It will also reduce the human interface that was required earlier and thus add to the capacity building of the Ministry and will be a major step towards ease of doing business.
Source: This post is based on the article “Explained | Arctic sea ice peaked on February 25 this year. Why Is that important?” published in The Hindu on 1st April 2022.
What is the News?
Arctic sea ice has appeared to have hit its annual maximum extent on February 25, 2022, after growing through the fall and winter. According to National Snow and Ice Data Centre(NSIDC), this year’s Arctic sea ice wintertime extent is the 10th-lowest in the satellite record.
Note: NSIDC is a United States information and referral centre in support of polar and cryospheric research.
What is Sea Ice?
Sea ice is essentially frozen ocean water. All stages of winter sea ice – formation, growth and melting – occur in the ocean, unlike icebergs, glaciers and ice shelves that originate on land.
Why is polar sea ice important?
Polar sea ice is important to maintain global temperatures. This is because sea ice reflects 80% of the sunlight that strikes its surface, thus keeping the polar regions cool.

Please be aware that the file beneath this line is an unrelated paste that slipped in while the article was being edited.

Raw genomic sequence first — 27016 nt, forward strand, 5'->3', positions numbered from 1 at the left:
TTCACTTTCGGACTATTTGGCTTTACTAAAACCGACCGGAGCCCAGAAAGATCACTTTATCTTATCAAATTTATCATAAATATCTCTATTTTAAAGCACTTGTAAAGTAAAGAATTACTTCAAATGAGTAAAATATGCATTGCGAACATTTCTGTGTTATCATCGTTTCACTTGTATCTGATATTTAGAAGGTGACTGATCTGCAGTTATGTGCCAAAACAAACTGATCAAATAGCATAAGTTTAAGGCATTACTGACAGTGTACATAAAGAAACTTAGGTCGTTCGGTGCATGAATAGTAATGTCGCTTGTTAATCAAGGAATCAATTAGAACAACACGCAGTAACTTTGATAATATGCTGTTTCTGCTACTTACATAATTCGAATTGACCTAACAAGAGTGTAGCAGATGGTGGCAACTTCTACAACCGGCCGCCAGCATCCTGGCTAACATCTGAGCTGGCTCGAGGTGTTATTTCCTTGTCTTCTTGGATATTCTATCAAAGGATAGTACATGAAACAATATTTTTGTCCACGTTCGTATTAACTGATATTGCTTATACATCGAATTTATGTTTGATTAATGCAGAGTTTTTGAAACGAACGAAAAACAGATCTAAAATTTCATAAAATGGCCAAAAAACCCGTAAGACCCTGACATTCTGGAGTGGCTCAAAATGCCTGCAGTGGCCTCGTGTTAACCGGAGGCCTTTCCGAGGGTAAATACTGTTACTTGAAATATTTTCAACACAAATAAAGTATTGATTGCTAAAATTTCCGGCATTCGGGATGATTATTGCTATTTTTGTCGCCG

Once the ice melts in the summer, the dark surface of the ocean is exposed, and it absorbs 90% of the sunlight that falls on it. This causes a rise in the temperature of the polar region.
Moreover, small temperature changes at the poles can lead to greater warming over time, making polar regions extremely sensitive to climate change. The loss of sea ice can accelerate global warming.
What is happening to the Arctic Sea Ice?
Sea ice waxes and wanes with the seasons every year.
In the Arctic, it reaches its maximum extent around March after growing through the colder months and shrinks to its minimum extent in September after melting through the warmer months. In the Southern Hemisphere, Antarctic sea ice follows an opposite cycle.
According to NASA, the maximum extents of the sea ice in the Arctic have declined at a pace of about 13% per decade since 1979 – when satellites began reliably tracking the data.
This is in sync with human global warming activities like the emission of carbon dioxide, deforestation and so on.